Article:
Domestic Service

Domestic Service, Health and Culture

Domestic service (housework and care-giving for compensation), while evolving in form, continues to exist and is even increasing in some regions, as more women enter the workforce; unskilled workers migrate to urban areas in search of employment, room and board; the number of elderly people grows; and employing domestic servants is increasingly equated with socio-economic status. Domestic servants are challenged to maintain and promote their own health, frequently in extremely marginalized and abusive conditions. Additionally, they are often responsible for the health of others, including their natal family, their own partners and children, and their employers’ households. They may participate in the household production of (ill)health by engaging in food purchasing, preparation, and storage; water hygiene; cleanliness of the home and clothing; waste disposal; care and nurturing of children and adults; and responding to health-related emergencies. I contend that this involvement may make them ideal foci of health education resources and efforts. In addition to the servant-health interface, my related areas of inquiry include how development (economic growth and modernization) influences and is influenced by domestic service, and the role of discourses about domestic servants’ sexuality in health and development. These issues spark questions about the relationship between domestic workers and the state, the (re)construction of gender roles, employer-employee relations, globalization, migration, and modernization.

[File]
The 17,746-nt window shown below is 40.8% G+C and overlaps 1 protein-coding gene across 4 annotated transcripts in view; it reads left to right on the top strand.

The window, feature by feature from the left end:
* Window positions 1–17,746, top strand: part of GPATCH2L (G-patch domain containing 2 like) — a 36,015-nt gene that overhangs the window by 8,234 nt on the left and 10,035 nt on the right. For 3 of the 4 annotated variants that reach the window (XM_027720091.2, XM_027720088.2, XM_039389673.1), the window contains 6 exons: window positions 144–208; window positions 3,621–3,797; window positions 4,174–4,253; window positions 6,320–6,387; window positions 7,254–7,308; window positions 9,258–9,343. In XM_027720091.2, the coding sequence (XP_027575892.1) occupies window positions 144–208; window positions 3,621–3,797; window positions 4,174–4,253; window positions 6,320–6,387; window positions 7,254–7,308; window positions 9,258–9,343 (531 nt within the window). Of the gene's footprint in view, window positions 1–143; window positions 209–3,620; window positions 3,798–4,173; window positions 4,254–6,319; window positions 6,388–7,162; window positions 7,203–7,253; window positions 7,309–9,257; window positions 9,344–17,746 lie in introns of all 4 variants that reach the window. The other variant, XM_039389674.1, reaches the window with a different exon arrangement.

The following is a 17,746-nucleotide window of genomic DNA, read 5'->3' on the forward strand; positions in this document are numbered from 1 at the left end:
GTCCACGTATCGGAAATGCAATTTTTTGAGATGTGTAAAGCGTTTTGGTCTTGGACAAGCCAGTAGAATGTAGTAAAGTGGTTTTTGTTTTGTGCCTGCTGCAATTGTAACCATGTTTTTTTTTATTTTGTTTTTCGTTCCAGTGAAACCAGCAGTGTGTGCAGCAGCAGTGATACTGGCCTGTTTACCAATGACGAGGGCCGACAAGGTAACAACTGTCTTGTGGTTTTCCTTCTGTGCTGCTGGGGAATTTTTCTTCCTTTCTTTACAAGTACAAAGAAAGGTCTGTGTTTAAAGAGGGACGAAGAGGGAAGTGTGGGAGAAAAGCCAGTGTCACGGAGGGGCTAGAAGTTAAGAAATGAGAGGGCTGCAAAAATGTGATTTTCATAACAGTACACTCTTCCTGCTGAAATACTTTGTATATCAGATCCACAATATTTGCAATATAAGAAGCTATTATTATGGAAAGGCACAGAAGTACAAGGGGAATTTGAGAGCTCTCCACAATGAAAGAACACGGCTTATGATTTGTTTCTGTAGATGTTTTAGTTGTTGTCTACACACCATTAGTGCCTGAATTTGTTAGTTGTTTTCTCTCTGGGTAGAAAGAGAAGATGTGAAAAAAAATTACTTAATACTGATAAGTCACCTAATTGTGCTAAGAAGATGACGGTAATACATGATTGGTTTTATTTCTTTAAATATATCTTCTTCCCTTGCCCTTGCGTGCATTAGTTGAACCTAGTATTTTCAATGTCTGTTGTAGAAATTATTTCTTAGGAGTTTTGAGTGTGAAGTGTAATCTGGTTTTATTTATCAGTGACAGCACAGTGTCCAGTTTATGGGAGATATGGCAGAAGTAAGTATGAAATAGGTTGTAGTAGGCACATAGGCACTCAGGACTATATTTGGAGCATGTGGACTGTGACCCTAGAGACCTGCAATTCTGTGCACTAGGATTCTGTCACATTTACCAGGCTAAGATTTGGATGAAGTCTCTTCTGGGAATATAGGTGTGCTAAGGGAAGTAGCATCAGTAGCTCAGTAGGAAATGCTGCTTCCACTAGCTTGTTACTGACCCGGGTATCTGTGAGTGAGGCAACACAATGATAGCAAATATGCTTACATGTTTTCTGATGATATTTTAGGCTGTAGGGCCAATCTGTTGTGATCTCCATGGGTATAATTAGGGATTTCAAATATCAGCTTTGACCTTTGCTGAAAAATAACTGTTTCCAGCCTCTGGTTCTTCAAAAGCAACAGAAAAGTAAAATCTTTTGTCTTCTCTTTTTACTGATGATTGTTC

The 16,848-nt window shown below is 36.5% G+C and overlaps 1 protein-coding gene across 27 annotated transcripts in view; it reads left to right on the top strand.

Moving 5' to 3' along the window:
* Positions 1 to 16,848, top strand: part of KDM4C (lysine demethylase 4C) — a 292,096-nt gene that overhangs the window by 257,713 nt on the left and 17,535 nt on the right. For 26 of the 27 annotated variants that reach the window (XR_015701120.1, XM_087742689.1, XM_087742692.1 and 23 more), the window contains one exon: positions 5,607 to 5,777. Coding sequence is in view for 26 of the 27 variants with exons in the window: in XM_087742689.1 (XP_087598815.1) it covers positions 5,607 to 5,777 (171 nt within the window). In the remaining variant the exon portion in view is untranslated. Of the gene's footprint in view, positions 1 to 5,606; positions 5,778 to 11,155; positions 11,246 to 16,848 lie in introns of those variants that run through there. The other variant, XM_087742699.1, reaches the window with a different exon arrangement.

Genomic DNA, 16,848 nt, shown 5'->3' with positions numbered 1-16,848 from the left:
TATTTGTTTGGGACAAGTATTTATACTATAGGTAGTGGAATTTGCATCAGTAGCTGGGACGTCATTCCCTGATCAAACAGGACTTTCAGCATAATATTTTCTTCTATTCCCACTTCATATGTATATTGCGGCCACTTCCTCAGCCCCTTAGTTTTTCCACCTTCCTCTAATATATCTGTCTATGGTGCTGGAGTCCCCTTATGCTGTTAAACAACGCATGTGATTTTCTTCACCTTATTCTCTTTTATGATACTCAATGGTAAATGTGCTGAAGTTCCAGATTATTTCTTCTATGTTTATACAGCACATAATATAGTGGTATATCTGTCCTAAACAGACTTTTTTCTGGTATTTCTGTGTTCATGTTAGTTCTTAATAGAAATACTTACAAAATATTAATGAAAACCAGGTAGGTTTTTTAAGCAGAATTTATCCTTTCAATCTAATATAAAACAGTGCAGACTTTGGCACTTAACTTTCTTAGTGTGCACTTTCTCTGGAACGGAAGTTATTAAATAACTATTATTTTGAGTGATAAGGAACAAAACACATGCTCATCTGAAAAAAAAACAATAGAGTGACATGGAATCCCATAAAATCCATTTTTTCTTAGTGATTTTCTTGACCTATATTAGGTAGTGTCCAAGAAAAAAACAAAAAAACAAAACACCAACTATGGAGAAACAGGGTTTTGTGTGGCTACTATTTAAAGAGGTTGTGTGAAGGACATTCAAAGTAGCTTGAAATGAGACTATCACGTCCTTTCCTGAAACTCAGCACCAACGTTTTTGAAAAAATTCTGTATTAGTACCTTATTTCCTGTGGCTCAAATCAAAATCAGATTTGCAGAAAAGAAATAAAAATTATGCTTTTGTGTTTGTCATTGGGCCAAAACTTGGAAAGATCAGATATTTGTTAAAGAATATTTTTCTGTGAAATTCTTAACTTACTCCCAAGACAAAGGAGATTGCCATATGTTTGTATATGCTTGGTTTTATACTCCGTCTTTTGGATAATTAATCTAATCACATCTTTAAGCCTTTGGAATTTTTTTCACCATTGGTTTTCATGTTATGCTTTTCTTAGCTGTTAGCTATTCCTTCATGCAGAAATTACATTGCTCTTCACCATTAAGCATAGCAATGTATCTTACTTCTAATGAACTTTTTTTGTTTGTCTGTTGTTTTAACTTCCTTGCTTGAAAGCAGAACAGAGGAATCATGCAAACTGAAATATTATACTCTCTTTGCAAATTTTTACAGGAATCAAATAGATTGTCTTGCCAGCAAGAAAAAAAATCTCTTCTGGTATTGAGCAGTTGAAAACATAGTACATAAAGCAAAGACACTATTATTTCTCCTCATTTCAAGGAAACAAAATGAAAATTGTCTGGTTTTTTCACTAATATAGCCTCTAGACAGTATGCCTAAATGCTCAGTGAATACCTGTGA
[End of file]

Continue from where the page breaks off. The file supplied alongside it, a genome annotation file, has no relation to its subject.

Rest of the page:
To download publications, go to All Publications authored by Namino Glantz

“Moving maids: Dynamics of domestic service and development.”
Glantz NM. In: Política y Cultura 23: 82-102. 2005.


“Domestic servants, development, and health.”
Glantz N. Working Group on Gender, Reproductive Health and Population Policies (GRHPP) Global Meeting, Cape Town, South Africa, 2002.

Manuscripts Not Yet Published

“Domestic servants as household health care workers: A key target group for health education intervention?”
Glantz N. Grant proposal for research based in Comitán, Chiapas, Mexico. 2002.

“Development and domestic workers’ sexuality.”
Glantz N. Tucson: University of Arizona. 26 pages. 2002.

Publications and Presentations
Reproduction | Gender Relations & Violence
Clinical & Household Care | Social Capital | Research & Planning | Elders